By Patricia Boccadoro
PARIS, 6 NOVEMBER 2009 "Stupendous! Best concert of
the year!" Such was the verdict of an enthusiastic Parisian audience on
the first appearance of the talented young Gustavo Dudamel at the Salle
Pleyel on October 24th, where he conducted the Orchestre Philharmonique de
Radio France, followed by the Simón Bolívar Youth Orchestra of Venezuela,
before the two orchestras were united in a rendering of Berlioz'
Symphonie fantastique which truly lived up to its name and had
the normally sedate Parisian audience on its feet, waving flags and
clapping and screaming for more!
The first part of the programme, Ravel's Daphnis et Chloé,
inspired by the love of a Greek shepherd for the nymph, Chloé, captured by
pirates but restored to him by Pan, was actually commissioned by Diaghilev
for the Ballet Russes. It is a vast musical fresco, one of the most
beautiful scores in the history of French music, but written essentially
for dance. Dudamel however, succeeded in telling the whole story
musically, for not only did he seem to be playing each of the instruments
himself, he communicated his own sensitivity and passion to each and every
member of the orchestra, making the score unique in its own right and no
longer subsidiary to dance. The interpretation was stunning.
Venezuelan conductor Gustavo Adolfo Dudamel
(b. 1981, Barquisimeto, Venezuela)
And yet more was to follow with the appearance of the young Venezuelan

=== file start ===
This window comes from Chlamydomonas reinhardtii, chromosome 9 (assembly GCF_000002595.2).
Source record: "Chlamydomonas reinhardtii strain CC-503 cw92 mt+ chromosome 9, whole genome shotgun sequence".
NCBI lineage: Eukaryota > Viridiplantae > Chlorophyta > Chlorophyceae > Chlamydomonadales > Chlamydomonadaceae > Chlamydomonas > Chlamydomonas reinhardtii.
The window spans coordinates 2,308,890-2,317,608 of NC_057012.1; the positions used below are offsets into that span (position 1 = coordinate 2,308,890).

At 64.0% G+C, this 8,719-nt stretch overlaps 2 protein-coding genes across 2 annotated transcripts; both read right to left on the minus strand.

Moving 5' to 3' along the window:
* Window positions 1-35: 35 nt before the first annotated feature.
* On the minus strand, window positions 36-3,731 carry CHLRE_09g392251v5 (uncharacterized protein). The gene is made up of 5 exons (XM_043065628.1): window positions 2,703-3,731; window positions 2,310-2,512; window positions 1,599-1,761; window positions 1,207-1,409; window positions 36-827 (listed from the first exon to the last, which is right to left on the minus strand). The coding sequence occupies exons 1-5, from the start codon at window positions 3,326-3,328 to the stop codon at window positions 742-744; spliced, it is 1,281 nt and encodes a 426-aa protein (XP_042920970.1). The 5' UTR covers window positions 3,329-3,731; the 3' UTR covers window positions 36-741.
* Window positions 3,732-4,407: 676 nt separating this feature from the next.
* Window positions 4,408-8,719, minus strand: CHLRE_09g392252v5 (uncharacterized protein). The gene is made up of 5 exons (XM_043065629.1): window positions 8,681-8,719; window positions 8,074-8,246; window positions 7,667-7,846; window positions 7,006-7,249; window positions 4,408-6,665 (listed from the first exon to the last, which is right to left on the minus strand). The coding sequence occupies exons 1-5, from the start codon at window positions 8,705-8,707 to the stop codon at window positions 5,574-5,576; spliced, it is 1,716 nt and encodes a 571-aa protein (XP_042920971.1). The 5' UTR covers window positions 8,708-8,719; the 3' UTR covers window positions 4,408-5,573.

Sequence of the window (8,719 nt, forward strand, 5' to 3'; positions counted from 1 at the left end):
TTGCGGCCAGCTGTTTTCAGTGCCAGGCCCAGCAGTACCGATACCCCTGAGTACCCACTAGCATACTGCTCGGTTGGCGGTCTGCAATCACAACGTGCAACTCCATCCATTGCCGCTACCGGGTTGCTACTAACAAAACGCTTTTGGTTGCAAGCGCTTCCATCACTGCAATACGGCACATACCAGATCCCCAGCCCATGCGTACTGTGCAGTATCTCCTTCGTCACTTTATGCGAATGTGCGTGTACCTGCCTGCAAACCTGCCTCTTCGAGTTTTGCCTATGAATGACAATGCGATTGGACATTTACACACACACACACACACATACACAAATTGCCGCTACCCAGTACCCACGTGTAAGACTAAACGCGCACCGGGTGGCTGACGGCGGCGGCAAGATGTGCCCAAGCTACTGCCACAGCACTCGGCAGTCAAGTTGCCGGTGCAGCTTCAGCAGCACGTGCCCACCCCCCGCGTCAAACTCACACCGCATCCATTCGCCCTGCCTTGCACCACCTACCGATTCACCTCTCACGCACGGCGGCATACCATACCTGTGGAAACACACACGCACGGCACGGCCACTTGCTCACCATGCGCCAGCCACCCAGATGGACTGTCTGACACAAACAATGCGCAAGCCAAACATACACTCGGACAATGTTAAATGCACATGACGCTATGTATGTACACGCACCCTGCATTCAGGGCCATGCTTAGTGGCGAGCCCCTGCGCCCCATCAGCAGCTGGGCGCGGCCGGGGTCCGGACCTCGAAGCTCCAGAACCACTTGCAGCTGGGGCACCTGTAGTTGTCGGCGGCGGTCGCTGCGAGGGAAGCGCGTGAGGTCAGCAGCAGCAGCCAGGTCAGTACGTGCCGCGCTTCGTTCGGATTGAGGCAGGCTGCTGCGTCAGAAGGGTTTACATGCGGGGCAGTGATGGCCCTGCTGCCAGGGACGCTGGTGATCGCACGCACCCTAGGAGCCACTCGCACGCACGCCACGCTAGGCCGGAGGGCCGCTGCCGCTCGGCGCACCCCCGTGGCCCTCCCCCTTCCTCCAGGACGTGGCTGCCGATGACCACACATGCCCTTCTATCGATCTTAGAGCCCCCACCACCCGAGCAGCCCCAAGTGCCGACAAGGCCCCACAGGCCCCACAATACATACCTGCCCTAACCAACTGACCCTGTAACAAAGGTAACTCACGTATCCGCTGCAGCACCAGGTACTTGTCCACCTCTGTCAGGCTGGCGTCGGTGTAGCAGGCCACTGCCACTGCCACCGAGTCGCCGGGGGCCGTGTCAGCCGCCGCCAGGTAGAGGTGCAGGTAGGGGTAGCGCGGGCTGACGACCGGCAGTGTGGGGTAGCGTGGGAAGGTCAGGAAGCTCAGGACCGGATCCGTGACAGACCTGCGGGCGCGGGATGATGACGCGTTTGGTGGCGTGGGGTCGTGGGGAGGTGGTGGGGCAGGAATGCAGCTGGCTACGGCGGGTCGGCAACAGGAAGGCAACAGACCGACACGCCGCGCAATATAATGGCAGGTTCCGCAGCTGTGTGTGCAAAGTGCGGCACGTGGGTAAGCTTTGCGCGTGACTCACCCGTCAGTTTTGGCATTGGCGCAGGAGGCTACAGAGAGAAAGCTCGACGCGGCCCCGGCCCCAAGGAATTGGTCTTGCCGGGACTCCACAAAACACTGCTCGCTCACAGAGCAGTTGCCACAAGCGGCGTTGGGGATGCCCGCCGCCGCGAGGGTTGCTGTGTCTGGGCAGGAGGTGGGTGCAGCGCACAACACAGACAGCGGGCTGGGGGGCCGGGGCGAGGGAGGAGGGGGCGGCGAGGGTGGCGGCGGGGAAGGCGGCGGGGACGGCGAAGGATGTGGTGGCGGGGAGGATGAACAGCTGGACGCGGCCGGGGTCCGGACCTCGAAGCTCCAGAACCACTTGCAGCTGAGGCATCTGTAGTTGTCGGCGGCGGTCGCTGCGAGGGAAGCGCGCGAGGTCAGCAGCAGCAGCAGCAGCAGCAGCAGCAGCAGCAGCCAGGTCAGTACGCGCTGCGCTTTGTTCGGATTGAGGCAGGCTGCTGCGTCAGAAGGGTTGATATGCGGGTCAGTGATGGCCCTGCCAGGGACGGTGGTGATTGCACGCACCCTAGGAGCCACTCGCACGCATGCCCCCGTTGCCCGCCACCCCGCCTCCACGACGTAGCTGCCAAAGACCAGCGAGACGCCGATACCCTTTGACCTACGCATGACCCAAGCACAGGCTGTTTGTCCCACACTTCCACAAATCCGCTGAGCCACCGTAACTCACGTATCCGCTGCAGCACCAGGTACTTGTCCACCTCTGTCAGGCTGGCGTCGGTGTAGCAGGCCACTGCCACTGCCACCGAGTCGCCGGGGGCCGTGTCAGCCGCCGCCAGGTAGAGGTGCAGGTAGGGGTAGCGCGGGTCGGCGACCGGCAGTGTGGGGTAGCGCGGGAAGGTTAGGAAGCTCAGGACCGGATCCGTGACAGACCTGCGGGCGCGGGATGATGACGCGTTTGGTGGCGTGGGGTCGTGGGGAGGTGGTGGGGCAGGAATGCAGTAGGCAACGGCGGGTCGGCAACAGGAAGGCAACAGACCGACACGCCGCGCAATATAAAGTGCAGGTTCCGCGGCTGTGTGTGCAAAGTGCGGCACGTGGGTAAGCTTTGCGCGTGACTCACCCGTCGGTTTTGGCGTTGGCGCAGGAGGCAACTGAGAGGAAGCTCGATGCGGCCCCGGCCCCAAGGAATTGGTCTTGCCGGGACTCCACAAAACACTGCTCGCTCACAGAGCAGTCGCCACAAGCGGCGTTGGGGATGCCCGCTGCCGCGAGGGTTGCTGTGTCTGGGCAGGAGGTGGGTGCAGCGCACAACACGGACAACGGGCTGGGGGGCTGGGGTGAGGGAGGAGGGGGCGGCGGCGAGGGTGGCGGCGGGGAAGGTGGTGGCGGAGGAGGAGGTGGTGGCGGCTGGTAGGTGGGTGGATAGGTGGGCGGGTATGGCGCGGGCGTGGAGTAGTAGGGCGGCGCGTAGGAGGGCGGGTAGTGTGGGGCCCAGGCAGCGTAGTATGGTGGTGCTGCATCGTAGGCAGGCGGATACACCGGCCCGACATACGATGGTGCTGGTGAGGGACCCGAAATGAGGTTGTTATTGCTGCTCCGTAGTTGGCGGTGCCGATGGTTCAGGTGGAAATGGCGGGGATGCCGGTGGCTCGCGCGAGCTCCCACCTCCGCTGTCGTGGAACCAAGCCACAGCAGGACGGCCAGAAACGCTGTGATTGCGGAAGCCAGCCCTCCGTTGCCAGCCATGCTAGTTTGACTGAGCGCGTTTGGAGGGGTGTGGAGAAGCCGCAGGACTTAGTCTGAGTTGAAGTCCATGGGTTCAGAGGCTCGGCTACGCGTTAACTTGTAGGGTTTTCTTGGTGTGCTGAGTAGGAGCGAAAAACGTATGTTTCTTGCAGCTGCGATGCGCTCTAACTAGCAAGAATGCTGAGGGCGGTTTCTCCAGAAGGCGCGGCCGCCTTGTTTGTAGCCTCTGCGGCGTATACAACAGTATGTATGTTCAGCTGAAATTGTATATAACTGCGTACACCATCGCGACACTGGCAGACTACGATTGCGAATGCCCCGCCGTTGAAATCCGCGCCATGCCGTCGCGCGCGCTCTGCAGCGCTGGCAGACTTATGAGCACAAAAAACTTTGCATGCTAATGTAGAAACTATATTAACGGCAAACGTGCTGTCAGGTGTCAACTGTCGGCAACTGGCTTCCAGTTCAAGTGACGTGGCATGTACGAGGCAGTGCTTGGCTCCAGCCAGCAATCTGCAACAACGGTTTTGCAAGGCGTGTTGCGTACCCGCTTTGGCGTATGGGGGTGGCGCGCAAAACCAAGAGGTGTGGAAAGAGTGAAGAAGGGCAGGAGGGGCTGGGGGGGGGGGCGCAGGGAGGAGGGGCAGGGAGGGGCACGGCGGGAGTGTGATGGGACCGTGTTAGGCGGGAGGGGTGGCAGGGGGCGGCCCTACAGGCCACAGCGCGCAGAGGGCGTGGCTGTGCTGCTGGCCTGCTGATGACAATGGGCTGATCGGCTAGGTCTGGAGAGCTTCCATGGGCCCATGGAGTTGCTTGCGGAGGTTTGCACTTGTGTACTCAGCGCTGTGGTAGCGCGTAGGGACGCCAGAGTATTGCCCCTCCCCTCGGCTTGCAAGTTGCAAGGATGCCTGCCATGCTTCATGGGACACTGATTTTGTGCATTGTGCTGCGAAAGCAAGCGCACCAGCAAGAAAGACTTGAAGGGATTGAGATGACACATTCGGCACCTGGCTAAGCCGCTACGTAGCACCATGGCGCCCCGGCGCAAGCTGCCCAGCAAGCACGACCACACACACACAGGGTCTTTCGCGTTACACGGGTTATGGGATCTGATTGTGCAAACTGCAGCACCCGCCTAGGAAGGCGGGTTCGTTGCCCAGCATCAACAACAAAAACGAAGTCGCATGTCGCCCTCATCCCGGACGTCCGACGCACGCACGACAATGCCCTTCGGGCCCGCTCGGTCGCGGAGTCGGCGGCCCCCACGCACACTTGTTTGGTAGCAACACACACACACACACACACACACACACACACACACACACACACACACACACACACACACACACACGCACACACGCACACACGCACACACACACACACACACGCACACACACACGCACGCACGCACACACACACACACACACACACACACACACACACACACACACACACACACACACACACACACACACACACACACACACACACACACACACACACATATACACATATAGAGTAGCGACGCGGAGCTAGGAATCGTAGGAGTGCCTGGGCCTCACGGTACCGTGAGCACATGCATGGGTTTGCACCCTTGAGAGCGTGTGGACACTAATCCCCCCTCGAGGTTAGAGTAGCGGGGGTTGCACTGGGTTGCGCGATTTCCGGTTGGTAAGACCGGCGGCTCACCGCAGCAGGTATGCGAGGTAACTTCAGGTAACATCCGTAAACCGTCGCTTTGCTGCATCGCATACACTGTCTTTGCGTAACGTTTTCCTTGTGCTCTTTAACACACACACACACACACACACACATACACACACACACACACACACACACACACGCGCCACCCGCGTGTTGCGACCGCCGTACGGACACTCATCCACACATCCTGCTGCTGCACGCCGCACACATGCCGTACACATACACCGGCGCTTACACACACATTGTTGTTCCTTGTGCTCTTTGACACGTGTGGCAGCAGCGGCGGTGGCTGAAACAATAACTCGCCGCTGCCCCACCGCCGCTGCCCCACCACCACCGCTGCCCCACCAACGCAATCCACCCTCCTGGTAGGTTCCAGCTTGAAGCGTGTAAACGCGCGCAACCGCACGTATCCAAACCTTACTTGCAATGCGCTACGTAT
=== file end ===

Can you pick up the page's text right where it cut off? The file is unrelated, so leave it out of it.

musicians on stage with a most exciting rendering of their native
composer, Evencio Castellanos' Santa Cruz de Pacairigua. It
demonstrated yet again the young conductor's ability to convey his
exceptional enthusiasm to members of his orchestra, not one being more
than 26 years of age.
With colourful changing rhythms, festive spirit, waltzes, ringing bells
and a percussion solo of what could almost be called African music, dance
again was at the heart of this intoxicating score, full of life, joy and
energy. Composed in 1954, it was created as a tribute to Vincente Emilio
Sojo, founder of the first Venezuelan orchestra in 1930.
And how aptly did Berlioz name his 1830 work, the Symphonie
fantastique. Romantic, elaborate, melodious, exhilarating and
electrifying by moments, the sound of the two orchestras together, with
between 200 and 250 musicians on stage, was something that no one
fortunate enough to be in the audience that night is likely to forget.
Balls and waltzes again had their place in the complex work where life,
death and grief were interspersed by moments of intense happiness.
Dudamel, at only 28 years of age, is in the process of revolutionising
classical music, his head of shiny black curls dancing along with the
music of Ravel, Berlioz and Castellanos, the Latin American composer whose
joyous symphony warmed the hearts of all present.
Gustavo Dudamel and the Simón Bolívar Youth
Orchestra of Venezuela
The story of the Venezuelan orchestra began in 1975 when the politician
and composer, José Antonio
Abreu, a man of great charm and generosity, gathered together a dozen
or so pupils to play music in a garage. The following day there were 25,
the next, 46, and so on.
His dream became to create a system of musical education throughout
Venezuela available to all children, not only those of privileged